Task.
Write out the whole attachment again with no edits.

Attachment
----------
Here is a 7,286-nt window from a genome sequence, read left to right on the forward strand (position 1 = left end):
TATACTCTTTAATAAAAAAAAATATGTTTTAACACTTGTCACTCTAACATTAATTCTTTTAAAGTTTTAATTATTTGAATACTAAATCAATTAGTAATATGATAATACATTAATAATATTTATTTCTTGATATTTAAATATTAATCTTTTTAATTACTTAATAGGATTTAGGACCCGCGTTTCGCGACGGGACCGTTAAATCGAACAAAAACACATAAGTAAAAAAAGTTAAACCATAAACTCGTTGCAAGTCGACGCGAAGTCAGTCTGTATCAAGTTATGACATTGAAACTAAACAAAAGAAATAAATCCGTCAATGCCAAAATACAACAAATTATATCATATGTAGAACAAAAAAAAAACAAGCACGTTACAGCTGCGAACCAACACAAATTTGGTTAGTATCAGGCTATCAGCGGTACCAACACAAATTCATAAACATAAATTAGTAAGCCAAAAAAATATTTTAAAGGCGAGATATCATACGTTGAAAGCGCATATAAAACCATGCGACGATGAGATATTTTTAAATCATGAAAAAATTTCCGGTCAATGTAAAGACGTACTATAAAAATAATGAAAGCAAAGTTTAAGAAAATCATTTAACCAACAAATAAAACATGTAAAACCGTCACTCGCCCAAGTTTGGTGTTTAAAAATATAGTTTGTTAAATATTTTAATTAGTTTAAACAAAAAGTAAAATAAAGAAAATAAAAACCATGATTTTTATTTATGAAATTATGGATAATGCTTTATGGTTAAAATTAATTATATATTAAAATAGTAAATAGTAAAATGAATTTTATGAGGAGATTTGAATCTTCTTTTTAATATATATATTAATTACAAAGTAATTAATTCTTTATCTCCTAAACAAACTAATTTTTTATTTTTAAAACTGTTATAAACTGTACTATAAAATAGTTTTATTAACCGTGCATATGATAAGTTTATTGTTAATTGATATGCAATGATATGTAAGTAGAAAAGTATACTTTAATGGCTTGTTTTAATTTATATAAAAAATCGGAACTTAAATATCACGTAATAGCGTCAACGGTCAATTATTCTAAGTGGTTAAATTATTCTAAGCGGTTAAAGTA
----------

Here is a 7,286-nt window from a genome sequence, read left to right on the forward strand (position 1 = left end):
TATACTCTTTAATAAAAAAAAATATGTTTTAACACTTGTCACTCTAACATTAATTCTTTTAAAGTTTTAATTATTTGAATACTAAATCAATTAGTAATATGATAATACATTAATAATATTTATTTCTTGATATTTAAATATTAATCTTTTTAATTACTTAATAGGATTTAGGACCCGCGTTTCGCGACGGGACCGTTAAATCGAACAAAAACACATAAGTAAAAAAAGTTAAACCATAAACTCGTTGCAAGTCGACGCGAAGTCAGTCTGTATCAAGTTATGACATTGAAACTAAACAAAAGAAATAAATCCGTCAATGCCAAAATACAACAAATTATATCATATGTAGAACAAAAAAAAAACAAGCACGTTACAGCTGCGAACCAACACAAATTTGGTTAGTATCAGGCTATCAGCGGTACCAACACAAATTCATAAACATAAATTAGTAAGCCAAAAAAATATTTTAAAGGCGAGATATCATACGTTGAAAGCGCATATAAAACCATGCGACGATGAGATATTTTTAAATCATGAAAAAATTTCCGGTCAATGTAAAGACGTACTATAAAAATAATGAAAGCAAAGTTTAAGAAAATCATTTAACCAACAAATAAAACATGTAAAACCGTCACTCGCCCAAGTTTGGTGTTTAAAAATATAGTTTGTTAAATATTTTAATTAGTTTAAACAAAAAGTAAAATAAAGAAAATAAAAACCATGATTTTTATTTATGAAATTATGGATAATGCTTTATGGTTAAAATTAATTATATATTAAAATAGTAAATAGTAAAATGAATTTTATGAGGAGATTTGAATCTTCTTTTTAATATATATATTAATTACAAAGTAATTAATTCTTTATCTCCTAAACAAACTAATTTTTTATTTTTAAAACTGTTATAAACTGTACTATAAAATAGTTTTATTAACCGTGCATATGATAAGTTTATTGTTAATTGATATGCAATGATATGTAAGTAGAAAAGTATACTTTAATGGCTTGTTTTAATTTATATAAAAAATCGGAACTTAAATATCACGTAATAGCGTCAACGGTCAATTATTCTAAGTGGTTAAATTATTCTAAGCGGTTAAAGTA